Photo credit: TATTOOMODELS.AT/BRC.PhotographyIt wasn’t until March 2010 that she founded TATTOOMODELS.AT, a model agency specialising in models with tattoos, who posed in her clients’ marketing campaigns. From the early days on, Christine was keen on giving models autonomy over their modeling career – for example, they can book coaching sessions to improve their performance with a client any time. Besides, all of them now have standardised contracts and the agency has a team of four freelancers, who take care of all modeling matters ranging from tough fashion decisions to personal problems. Compared to the international model business, a test shooting with TATTOOMODELS.AT is a bargain; it costs between 99 and 250 euros.
Another year later, Christine’s first big client was Kastner & Öhler on whose rooftop we met. Ever since, her client base has grown substantially to 70-90 clients. Yet, she doesn’t have a profile of her typical client. She covers traditional houses like K&Ö, hotel chains as well as smaller clothing and sports companies.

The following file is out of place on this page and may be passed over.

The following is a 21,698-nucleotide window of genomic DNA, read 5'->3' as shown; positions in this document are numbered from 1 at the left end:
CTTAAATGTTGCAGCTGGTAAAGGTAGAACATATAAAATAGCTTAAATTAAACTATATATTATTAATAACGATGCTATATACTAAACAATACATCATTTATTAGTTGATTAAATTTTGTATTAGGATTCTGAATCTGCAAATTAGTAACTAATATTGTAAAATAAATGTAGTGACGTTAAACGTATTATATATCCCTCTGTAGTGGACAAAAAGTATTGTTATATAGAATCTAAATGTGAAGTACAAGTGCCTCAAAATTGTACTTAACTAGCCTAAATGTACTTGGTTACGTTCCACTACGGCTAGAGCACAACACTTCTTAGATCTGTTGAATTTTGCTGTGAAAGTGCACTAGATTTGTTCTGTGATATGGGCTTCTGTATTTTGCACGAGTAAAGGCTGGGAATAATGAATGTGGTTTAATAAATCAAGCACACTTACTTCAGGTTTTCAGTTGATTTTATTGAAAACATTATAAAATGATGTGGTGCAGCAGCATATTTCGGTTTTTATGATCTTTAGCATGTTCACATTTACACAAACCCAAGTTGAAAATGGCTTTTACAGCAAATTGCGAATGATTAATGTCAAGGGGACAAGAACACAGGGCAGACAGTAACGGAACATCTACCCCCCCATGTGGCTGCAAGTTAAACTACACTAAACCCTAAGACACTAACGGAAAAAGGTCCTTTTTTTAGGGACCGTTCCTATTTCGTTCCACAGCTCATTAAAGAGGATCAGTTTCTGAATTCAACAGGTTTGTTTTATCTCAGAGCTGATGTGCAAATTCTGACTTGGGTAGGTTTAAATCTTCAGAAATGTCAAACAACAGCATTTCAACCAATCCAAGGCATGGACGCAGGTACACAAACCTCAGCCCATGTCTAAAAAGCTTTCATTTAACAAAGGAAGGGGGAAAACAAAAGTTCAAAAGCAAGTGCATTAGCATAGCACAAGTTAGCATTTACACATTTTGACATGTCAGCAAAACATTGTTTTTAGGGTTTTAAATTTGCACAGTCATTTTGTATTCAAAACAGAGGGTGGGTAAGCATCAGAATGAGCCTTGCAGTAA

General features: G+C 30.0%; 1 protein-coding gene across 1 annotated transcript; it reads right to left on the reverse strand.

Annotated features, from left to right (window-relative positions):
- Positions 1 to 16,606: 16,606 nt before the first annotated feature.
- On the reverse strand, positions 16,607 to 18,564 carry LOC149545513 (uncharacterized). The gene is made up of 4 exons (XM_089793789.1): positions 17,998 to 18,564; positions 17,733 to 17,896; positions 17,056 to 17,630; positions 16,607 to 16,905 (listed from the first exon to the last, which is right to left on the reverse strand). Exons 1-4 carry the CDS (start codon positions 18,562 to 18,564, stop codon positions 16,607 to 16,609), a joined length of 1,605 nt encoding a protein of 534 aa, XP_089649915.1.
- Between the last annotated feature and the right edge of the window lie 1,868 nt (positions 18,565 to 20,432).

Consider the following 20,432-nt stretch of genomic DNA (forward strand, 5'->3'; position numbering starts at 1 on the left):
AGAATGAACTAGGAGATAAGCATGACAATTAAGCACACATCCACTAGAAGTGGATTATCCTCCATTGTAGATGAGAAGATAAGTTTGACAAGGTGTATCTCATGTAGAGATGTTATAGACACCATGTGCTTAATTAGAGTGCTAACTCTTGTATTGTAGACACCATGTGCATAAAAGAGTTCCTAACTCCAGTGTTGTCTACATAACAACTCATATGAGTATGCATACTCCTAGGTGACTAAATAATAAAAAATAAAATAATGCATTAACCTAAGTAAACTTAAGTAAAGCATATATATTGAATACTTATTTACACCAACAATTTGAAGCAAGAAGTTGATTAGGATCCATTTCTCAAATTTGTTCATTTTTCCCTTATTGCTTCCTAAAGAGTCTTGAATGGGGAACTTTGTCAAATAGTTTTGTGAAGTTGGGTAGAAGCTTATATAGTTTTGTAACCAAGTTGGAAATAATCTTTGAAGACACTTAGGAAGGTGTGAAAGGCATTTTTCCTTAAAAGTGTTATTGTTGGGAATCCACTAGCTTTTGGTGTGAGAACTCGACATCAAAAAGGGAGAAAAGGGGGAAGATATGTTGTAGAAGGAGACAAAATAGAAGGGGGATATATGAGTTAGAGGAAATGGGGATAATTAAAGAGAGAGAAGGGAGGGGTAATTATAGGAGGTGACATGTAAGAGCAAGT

“If you are too girlie, you’re in the wrong business”
Unlike her boyfriend Mike Waldthaler, who is a “tattoo collector”, Christine has the aesthetic standard that her tattoos complement and match each other. “I am aware that my body is both my asset and an advertising space,” she says. She got her first tattoo when she was 18 and has around 20.000 euros worth of ink on her body.
Looking back at her professional life she admits that she “had to work harder than everyone else because of my looks, and I had to put up with a lot of stuff”. People passing by our table stare at her, but she assures me that she’s used to it. “I guess you have to put things and incidents in your head in such a way that you can deal and live with them.” She remembers that her first attempt to open a business bank account failed because of her tattoos.